Along the Tracks

Friday, February 07, 2003

Smooth move, Mr. President

I won’t win many friends by saying this (I might even lose a few), but ... I told you so!

After the elections last November and on into December, when politicians were demanding that unemployment benefits be extended for all the people who were about to run out (right after Christmas, as I recall), I wrote that an extension would artificially maintain high unemployment rates, because people naturally accept money for not working as long as they can. Once a deadline appears, they have to go out and get a job, so they do - voila, unemployment falls.

I have never personally been laid off (fortunately), but have had many friends who have spent time on unemployment. Invariably - invariably - they followed this formula: An intensive search for “the perfect job” for about a month (occasionally successful), followed by four-and-a-half months of minimal searching. As the cutoff deadline approached, they all had a sudden attack of reality, then found and accepted “good enough” jobs (often jobs substantially better than their old ones). In cases where the government extended unemployment eligibility, it always - always - resulted in an extended stretch of unemployment for my friends until the benefits ran out. This may be anecdotal evidence, but it displays something liberals always ignore in their policy initiatives: human nature. Assuming the government is paying me enough to survive without working, why exactly should I look for a job? I am not criticizing those who follow the above pattern - I’m quite certain I’d follow it myself - merely observing it. Most of my friends actually accomplished a great deal during these extended jobless periods (house repair, writing, assisting parents, education, etc.). My point is they were not going to look for a job until they actually had to.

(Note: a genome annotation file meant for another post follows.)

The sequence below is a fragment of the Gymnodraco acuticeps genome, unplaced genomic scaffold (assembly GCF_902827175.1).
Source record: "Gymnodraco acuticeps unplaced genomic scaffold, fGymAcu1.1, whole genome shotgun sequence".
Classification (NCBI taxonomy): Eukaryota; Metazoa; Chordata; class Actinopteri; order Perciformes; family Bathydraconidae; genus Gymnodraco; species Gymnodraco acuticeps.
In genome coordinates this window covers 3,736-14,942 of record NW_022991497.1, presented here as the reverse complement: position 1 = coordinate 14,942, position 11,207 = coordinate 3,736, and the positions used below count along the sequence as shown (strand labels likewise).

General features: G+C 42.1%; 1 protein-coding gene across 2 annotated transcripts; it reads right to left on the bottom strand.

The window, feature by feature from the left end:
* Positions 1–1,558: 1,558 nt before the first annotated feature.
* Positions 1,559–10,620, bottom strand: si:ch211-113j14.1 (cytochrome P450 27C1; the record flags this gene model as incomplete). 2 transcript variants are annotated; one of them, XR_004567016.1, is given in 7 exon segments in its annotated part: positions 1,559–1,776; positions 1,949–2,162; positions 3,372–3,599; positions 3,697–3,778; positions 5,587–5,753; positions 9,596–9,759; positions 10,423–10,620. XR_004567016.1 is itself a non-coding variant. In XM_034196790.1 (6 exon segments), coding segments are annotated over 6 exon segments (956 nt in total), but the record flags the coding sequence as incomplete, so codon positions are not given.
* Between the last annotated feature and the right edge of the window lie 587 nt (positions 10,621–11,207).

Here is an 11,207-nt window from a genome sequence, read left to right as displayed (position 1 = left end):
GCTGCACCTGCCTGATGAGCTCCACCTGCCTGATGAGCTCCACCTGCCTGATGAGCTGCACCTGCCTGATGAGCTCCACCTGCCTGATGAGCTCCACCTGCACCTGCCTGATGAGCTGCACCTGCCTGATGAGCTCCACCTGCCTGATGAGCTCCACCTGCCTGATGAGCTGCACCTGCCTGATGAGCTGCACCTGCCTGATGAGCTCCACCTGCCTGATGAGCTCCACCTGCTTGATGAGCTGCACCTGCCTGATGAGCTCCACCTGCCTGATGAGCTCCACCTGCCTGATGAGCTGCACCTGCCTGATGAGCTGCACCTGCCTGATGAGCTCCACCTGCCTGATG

Bush was pretty shrewd on this one, quietly nixing any benefit extension until after the new year. Bush took a little heat on the issue, but it was hard for Democrats to burn him, since he said he favored the extension, but wanted it on his terms - and so Congress never agreed on anything. Once the deadline passed and “thousands lost their benefits,” it was safe to let an extension pass - a large percentage of those workers would now be employed and ineligible anyway. Democrats hammered the “cruel Republicans” for delaying the extension until the new year, but now the figures are out and, sure enough, unemployment claims plummeted in January.

I’ll make another prediction, based on Bush (and Karl Rove) Machiavellianism: The huge tax cut proposal was just a “confidence booster,” meant to induce a placebo effect, of sorts. Bush needed to show he was “concerned” about the economy last month, while things still looked weak, so consumers and businesses would regain their confidence. As the spring unfolds, with employment rising and “war anxiety” replaced with “victory relief,” the tax cut as a package will dwindle away to a few targeted code changes that shore up middle-income voters, along with, perhaps, an effort to move up some of the cuts already passed and make others permanent. By June, Bush will be signing this much reduced, yet much ballyhooed, package. Added to the oil price crash after the war, it will be all the stimulus needed to get things roaring again. I expect the second half of 2003 to have growth in the 5 to 6 percent range. Mark it down.

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